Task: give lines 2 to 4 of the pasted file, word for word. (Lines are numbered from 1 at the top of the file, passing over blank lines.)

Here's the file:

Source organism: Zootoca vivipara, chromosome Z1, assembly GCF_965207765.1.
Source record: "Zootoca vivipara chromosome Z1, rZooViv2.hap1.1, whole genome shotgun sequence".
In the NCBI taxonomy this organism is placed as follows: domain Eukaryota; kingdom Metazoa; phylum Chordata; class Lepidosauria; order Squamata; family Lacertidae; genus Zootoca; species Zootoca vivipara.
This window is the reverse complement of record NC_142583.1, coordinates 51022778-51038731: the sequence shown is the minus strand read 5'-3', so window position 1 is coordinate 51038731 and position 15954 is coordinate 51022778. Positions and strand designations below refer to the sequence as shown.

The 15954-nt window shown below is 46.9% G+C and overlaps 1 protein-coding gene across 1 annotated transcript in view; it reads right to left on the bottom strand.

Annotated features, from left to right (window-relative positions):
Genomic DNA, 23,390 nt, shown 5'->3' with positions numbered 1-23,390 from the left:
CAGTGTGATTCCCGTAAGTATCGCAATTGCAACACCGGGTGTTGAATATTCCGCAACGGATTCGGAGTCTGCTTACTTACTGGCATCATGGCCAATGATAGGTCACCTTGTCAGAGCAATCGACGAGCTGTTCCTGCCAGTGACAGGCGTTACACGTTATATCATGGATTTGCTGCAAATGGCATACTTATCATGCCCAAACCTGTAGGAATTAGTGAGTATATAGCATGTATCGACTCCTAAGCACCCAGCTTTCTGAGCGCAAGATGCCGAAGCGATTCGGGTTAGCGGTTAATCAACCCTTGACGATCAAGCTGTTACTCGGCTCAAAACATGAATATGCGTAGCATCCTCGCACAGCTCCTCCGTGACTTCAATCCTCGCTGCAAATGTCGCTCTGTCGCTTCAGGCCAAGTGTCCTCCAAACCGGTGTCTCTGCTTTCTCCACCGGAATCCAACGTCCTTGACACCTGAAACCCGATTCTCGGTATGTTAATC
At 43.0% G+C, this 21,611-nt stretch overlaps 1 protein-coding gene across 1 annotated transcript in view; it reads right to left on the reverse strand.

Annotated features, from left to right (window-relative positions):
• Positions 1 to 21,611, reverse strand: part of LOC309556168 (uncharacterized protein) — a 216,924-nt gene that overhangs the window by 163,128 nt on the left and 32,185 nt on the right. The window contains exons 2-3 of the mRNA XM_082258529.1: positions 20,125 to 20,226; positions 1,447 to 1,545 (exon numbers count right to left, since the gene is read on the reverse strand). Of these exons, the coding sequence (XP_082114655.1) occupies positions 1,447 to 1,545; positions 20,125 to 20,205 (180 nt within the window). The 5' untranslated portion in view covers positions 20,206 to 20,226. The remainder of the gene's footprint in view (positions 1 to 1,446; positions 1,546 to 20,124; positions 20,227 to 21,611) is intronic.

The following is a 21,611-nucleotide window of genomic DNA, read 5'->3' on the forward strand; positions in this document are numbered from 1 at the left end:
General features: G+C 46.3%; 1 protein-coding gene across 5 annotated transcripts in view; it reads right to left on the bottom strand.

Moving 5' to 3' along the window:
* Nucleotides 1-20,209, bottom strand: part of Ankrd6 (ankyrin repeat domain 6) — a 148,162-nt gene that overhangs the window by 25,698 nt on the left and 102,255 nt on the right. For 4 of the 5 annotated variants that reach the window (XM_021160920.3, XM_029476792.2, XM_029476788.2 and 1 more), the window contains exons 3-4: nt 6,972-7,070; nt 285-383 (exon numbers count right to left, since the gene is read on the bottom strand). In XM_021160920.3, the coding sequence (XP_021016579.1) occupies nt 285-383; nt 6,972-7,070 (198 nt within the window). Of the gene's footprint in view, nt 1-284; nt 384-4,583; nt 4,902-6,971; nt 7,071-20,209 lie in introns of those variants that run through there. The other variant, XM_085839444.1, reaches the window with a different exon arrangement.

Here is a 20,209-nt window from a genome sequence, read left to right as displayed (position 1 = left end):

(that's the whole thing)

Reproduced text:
Source record: "Zootoca vivipara chromosome Z1, rZooViv2.hap1.1, whole genome shotgun sequence".
In the NCBI taxonomy this organism is placed as follows: domain Eukaryota; kingdom Metazoa; phylum Chordata; class Lepidosauria; order Squamata; family Lacertidae; genus Zootoca; species Zootoca vivipara.
This window is the reverse complement of record NC_142583.1, coordinates 51022778-51038731: the sequence shown is the minus strand read 5'-3', so window position 1 is coordinate 51038731 and position 15954 is coordinate 51022778. Positions and strand designations below refer to the sequence as shown.